When I think back to the cinema that got me interested in the wider aspects of the medium, beyond the constraints of the blockbuster studio pictures, two films come to mind as being pretty important. One of them is Wes Anderson's Rushmore (1998), a great film in its own right and a revelation for a teenage Bill Murray fan, but the one that perhaps left a greater impact – in the long term – was Paul Thomas Anderson's third film, Magnolia (1999).

The breadth of ambition, the sheer unabashed emotion that was placed onto the screen and it's lengthy run time – though it didn't feel anything like its 188 minute actuality, and the move forwards from Boogie Nights (1997) whilst still incorporating – some might call it a homage – his two primary influences of the time, Martin Scorsese and Robert Altman. Scorsese for the dizzying amount of camera movement, tracks, pans and zooms and Altman for the incorporating of sprawling story narratives and multiple characters.

Fast forward on nearly twenty years and he's still beguiling audiences. Phantom Thread takes a different approach and operates under the guise of a prestige picture. It's easy to imagine the members of the Academy licking their lips with glee at the thought of a Paul Thomas Anderson directed, Daniel Day-Lewis starring costume drama. But it's not that at all. Sure, it features both of those elements but it subverts them into something a lot more brutal and dangerous than the traditional tropes of those pictures, as good as they might be.

When it was announced that Anderson was to direct a 'Gothic costume drama', comparisons were quickly made with Alfred Hitchcock's Rebecca (1940). Whilst it does contain elements of Hitchcock's classic, it's very much its own thing.

Acting as his own (uncredited) cinematographer for the first time – whilst still utilising the skills of his regular camera and lighting team – Anderson immediately draws us into the 1950's and the controlled – and controlling – world of Reynolds Woodcock (Daniel Day-Lewis), fashion designer of whom the whole House of Woodcock dressmaking empire revolves around. It's a world in which many differing female acquaintances have come and gone, each inevitably being dismissed by Woodcock, as on completion of each dress, he discards it and moves on to the next one; as he does with his women.

The real power in the house is held by his sister, Cyril (Lesley Manville). She's the one who deals with the day-to-day running of a fashion powerhouse whilst Reynolds continues to live out a fantasy, resisting elements of change and adhering to his own strict set of rules. In other words, the controlling artist needs to exert control. There are many different interpretations of this that could be taken. Is it Anderson reflecting on his own creative process? Or the general toxicity that lies at the heart of some creatives?

However you want to interpret it, Woodcock's world is turned upside down by the arrival of Alma (Vicky Krieps) whom he meets whilst holidaying. In the moment that the two meet, Anderson tells us everything about their relationship. She serves him food, and he's happy. A thematic start for a very different costume romance.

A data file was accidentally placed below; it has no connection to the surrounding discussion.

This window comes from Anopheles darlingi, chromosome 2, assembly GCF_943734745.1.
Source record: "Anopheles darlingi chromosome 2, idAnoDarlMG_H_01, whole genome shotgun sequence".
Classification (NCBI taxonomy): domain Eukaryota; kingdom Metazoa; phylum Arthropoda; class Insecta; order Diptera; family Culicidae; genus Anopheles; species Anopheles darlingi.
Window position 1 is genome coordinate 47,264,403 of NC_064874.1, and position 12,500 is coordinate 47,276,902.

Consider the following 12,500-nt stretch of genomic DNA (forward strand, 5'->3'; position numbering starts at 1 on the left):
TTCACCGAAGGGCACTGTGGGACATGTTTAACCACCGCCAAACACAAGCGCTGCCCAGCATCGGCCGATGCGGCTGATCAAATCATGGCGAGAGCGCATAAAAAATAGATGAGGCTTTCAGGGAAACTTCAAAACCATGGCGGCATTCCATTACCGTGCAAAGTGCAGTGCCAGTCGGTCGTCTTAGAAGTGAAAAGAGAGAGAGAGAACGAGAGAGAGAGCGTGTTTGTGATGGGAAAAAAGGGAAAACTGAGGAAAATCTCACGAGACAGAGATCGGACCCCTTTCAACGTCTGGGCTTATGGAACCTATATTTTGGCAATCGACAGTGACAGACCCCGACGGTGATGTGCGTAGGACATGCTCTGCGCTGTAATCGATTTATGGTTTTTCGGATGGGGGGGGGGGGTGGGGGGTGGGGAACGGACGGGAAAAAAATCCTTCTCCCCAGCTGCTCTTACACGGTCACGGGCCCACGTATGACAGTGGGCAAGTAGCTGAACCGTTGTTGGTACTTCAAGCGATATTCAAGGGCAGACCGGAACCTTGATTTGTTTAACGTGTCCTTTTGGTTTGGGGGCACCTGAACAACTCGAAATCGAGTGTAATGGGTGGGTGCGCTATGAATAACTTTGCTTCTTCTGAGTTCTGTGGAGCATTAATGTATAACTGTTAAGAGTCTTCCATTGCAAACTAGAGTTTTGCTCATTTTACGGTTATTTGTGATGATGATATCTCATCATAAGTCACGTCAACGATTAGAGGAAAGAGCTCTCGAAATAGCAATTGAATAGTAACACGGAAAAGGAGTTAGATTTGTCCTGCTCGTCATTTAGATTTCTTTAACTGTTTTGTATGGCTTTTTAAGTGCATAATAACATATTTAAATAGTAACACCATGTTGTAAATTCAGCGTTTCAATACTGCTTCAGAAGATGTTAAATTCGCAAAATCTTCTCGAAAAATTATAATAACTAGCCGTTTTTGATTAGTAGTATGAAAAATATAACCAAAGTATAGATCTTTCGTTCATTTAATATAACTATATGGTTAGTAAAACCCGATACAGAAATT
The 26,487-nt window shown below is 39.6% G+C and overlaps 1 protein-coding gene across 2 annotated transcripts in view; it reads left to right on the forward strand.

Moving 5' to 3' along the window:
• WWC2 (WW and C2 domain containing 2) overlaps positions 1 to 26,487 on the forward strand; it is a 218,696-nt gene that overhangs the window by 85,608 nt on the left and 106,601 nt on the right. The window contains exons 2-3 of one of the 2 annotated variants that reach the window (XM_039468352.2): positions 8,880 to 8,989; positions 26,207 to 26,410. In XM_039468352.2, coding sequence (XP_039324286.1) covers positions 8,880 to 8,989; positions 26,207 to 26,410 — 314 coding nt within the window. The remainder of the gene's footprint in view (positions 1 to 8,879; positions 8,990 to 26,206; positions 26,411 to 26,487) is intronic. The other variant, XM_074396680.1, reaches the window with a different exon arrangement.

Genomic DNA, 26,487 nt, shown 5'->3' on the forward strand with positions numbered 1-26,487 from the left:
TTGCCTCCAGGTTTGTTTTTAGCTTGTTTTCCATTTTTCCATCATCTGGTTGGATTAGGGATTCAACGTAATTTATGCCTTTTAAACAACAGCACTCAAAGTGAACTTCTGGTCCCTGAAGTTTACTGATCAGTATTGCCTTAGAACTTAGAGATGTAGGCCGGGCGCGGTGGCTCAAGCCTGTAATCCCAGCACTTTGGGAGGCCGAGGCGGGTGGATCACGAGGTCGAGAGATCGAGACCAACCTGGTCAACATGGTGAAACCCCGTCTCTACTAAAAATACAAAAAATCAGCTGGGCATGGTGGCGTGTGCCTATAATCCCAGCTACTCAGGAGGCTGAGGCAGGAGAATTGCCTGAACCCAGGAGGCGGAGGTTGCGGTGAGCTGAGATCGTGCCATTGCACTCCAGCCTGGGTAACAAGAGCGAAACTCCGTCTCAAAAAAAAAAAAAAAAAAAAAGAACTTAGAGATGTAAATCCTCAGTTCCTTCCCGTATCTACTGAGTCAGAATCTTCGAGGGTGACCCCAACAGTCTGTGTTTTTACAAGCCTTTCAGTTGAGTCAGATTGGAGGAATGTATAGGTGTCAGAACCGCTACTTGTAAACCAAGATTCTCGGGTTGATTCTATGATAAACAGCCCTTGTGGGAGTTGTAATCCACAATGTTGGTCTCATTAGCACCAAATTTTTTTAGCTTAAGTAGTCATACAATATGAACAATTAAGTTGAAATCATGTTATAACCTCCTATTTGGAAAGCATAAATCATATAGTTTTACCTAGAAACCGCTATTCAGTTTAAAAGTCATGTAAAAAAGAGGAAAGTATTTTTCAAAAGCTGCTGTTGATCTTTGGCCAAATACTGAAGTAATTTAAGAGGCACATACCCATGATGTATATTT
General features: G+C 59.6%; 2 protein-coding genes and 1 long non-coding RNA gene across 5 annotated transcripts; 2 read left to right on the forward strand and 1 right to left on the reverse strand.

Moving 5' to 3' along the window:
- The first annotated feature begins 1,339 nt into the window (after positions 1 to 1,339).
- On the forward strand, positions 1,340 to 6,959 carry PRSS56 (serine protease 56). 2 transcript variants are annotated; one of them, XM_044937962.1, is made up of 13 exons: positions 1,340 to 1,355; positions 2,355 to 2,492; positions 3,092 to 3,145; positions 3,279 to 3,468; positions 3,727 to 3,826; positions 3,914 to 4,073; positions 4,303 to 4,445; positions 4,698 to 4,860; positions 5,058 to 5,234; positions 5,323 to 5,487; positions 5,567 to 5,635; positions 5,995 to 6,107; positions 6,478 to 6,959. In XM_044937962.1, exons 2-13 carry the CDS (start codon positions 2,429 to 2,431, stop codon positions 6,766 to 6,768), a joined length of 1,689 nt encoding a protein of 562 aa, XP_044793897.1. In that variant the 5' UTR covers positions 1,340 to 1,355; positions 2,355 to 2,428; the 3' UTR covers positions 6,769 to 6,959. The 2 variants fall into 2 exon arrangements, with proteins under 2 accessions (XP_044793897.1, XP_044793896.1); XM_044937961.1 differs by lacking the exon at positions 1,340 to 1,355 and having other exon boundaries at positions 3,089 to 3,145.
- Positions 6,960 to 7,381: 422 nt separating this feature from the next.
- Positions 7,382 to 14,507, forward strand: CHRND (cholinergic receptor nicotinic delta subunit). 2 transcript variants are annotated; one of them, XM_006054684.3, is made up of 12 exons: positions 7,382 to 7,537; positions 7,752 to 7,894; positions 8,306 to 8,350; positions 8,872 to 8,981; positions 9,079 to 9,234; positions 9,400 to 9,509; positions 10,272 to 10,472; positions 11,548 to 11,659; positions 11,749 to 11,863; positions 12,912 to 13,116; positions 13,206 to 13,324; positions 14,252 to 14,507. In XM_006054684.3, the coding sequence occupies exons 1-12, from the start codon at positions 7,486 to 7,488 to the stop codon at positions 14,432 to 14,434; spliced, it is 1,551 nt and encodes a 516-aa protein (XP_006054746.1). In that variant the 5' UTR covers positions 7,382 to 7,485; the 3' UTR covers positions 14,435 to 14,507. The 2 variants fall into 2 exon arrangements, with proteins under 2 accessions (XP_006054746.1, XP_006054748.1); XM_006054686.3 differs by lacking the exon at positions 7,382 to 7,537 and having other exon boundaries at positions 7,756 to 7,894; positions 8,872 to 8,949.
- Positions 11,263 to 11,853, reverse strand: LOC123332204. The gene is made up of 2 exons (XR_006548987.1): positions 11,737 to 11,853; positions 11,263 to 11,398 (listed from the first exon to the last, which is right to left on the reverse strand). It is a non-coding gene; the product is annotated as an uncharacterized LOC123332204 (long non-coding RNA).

The camera is important to the feeling of dread that starts to emerge around their relationship. It's classically composed, especially in comparison to the aforementioned Magnolia. In that earlier piece – and especially it's immediate predecessor in Anderson's filmography, Boogie Nights – he's practically daring you to look at the form and composure of film with whip-pan's, elaborate tracking shots and zooms. Here, he's happy to compose in a classic style and one that he's begun to utilise more frequently through the likes of The Master (2012) and Inherent Vice (2014). He's calmer with movement and more languid of pacing -with often hypnotic results. He's using the characters to dictate the feel.

Radiohead guitarist Jonny Greenwood's score is completely different from the Bernard Herrmann influenced soundtracks that have accompanied Anderson's There Will Be Blood (2007) and The Master. This is luscious in comparison, more indebted to classic composers such as Claude Debussy, who's impressionistic and atmospheric soundscapes are reinterpreted here in one of the best motion picture scores in recent memory.

There's one incredible sequence that seems to define everything Paul Thomas Anderson was aiming for with this film. It's New Year's Eve and Alma wants to go out. Woodcock does not, he's happier at home but she doesn't accept this – a sign of his influence over her not being as powerful as other's might have felt. She heads out to a massive party organised by a wealthy associate. Woodcock eventually turns up and stalks through the party to find her, in one bravura tracking sequence, and drags her away. Despite the power and influence he might have over his fashion powerhouse, he cannot wield that over her. She's arguably smarter than he is – and definitely stronger – and takes further, more dangerous methods into play to keep him as a subservient to her love.

Love is the key emotion on display here and in that respect it plays quite well as a sibling to Punch-Drunk Love (2002). That may have been driven by a more surreal, comedic instinct – though Phantom Thread is hilarious in parts and verges quite frequently on black comedy – but it suggests the same thing. You cannot control love.

My own love for this film will probably not be reciprocated by the motion picture academy but it's an incredible film by a singular director who continues to go from strength to strength, one that will be studied for decades to come, as I continue to do with Magnolia.